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If I understand correctly, the string theory landscape is the totality of possible Calabi-Yau manifolds to make up the compact factor of space in string theory, in which there are of the order of $10^{500}$ elements which are stabilized by fluxes and D-branes, meaning that they are local vacuum energy minima, and essentially determine the physics of the universe.

My questions are these:

  1. Is it assumed that the Calabi-Yau factor of string theory is topologically unique (even though we have no idea which one it is), and is the landscape the totality of complex and metric moduli on it? Or do topologically distinct Calabi-Yau manifolds appear in the same landscape?

    Added in edit: More precisely, string theory can be formulated for any topological Calabi-Yau threefold. The action involves different complex and metric structures on them, Yang-Mills fields, etc. When we want to describe the universe, do we have to fix a particular target manifold (up to topology), and then vary the geometrical structures and other fields on it, or should all possible topological types of Calabi-Yau manifolds be allowed to contribute to the same path integral? (Perturbatively it seems obvious that we cannot deal with a change in topology, as this is a discontinous change.)

    Classically the distinction seems meaningless, since we will have a single realization anyway (not a superposition), but after quantization we could have contributions to the path integral not only from different metrical and complex structures on a given Calabi-Yau manifold (along with their flux and brance content), but also from topologically non-equivalent ones.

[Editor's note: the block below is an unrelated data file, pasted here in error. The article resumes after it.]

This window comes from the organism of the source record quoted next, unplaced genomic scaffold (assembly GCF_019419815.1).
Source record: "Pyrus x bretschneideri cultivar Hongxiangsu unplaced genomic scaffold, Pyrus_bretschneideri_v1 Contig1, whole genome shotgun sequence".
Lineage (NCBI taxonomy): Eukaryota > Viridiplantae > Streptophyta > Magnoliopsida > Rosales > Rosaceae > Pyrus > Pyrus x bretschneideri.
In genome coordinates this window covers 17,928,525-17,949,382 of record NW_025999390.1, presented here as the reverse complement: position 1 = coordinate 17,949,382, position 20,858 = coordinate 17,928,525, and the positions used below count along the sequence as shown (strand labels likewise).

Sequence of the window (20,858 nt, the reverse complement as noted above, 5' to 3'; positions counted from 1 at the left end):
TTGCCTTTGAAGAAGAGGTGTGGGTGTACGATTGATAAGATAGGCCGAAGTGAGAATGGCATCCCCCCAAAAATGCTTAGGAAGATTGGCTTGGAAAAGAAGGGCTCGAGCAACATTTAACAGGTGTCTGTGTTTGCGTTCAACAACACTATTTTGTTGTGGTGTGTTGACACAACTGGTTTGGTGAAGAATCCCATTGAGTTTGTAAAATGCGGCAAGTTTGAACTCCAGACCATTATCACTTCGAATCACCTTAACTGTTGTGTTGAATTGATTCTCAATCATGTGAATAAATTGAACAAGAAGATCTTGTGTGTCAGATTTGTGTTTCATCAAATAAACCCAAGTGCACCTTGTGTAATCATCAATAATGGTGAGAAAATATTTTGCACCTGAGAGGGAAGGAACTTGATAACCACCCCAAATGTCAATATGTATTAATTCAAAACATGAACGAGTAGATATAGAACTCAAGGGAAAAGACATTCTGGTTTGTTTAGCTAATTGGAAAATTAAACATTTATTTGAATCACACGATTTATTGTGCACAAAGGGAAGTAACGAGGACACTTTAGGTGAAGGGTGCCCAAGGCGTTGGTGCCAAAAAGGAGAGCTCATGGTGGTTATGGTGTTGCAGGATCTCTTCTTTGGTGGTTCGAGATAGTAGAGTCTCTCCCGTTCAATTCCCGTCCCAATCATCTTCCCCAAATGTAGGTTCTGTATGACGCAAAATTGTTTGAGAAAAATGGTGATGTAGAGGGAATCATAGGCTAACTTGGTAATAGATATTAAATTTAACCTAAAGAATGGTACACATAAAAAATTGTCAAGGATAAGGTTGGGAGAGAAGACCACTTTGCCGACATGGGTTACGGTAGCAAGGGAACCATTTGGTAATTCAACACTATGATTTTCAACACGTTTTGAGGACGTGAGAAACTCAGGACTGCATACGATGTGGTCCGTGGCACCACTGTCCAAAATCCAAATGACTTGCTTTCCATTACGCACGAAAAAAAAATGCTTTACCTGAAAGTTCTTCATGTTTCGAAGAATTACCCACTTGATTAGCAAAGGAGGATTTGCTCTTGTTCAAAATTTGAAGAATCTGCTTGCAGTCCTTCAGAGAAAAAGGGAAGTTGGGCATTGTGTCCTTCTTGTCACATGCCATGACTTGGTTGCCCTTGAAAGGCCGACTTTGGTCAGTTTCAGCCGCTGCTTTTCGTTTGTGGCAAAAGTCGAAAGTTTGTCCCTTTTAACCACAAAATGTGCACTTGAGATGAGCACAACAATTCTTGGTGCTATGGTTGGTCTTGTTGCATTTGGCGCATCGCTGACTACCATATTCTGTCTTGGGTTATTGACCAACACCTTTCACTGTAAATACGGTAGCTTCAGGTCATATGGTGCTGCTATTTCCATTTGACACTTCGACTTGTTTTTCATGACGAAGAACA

From what I understand, flux and brane content ensure that critical vacuum energies actually are local minima, so that we don't have massless modes of excitation, but that this construction stabilizes geometrical structures on one and the same topological Calabi-Yau manifold, i.e. without changes in topology. Is that correct?

    My question then would be if the landscape is thought of as consisting of these locally flux- and brane-stabilized energy minima as well as all states (i.e. geometrical structures) between them, but all on a fixed topological manifold, or whether different topological manifolds are present in the same landscape?

  2. Is it possible that the universe at different locations is in different vacuum states? My guess would be that it isn't, since the possible stabilized vacua form a discrete set, and the moduli should vary continuously. If it is, would it even be possible that the Calabi-Yau factor is topologically different at different locations?

  3. Why is it unavoidable that the moduli of the Calabi-Yau manifold are dynamic? Couldn't it be that the Calabi-Yau manifold with all its structure (metric, complex) is fixed as a model parameter? The only thing that occurs to me now is that in the Polyakov action maybe the complex structure emerges from the embedded world lines. Since the fields determining the embedding are dynamic, all these different complex structures can emerge.

Partial answers are very welcome as well.

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Some informal imprecise answers.

  1. There is certainly more than one possible Calabi-Yau allowed in string theory. Indeed, a single Calabi-Yau can correspond to many different vacua, because one must additionally specify flux and brane content.

  2. Just as a technical point, continuously varying the moduli of one Calabi-Yau can end up with another Calabi-Yau; this is an aspect of mirror symmetry. As for having a truly discontinuous change in the topology of the compact dimensions, this should correspond to some kind of domain wall.

    Also, there is the idea that chaotic eternal inflation in string theory should produce a single expanding universe in which diverse vacua are realized in different locations. But this idea has not yet been realized with any kind of rigor. It is extremely difficult to describe the generalized tunneling process responsible for transitions between vacua in such a framework.

  3. Moduli can be rigid. But it is the exception rather than the rule.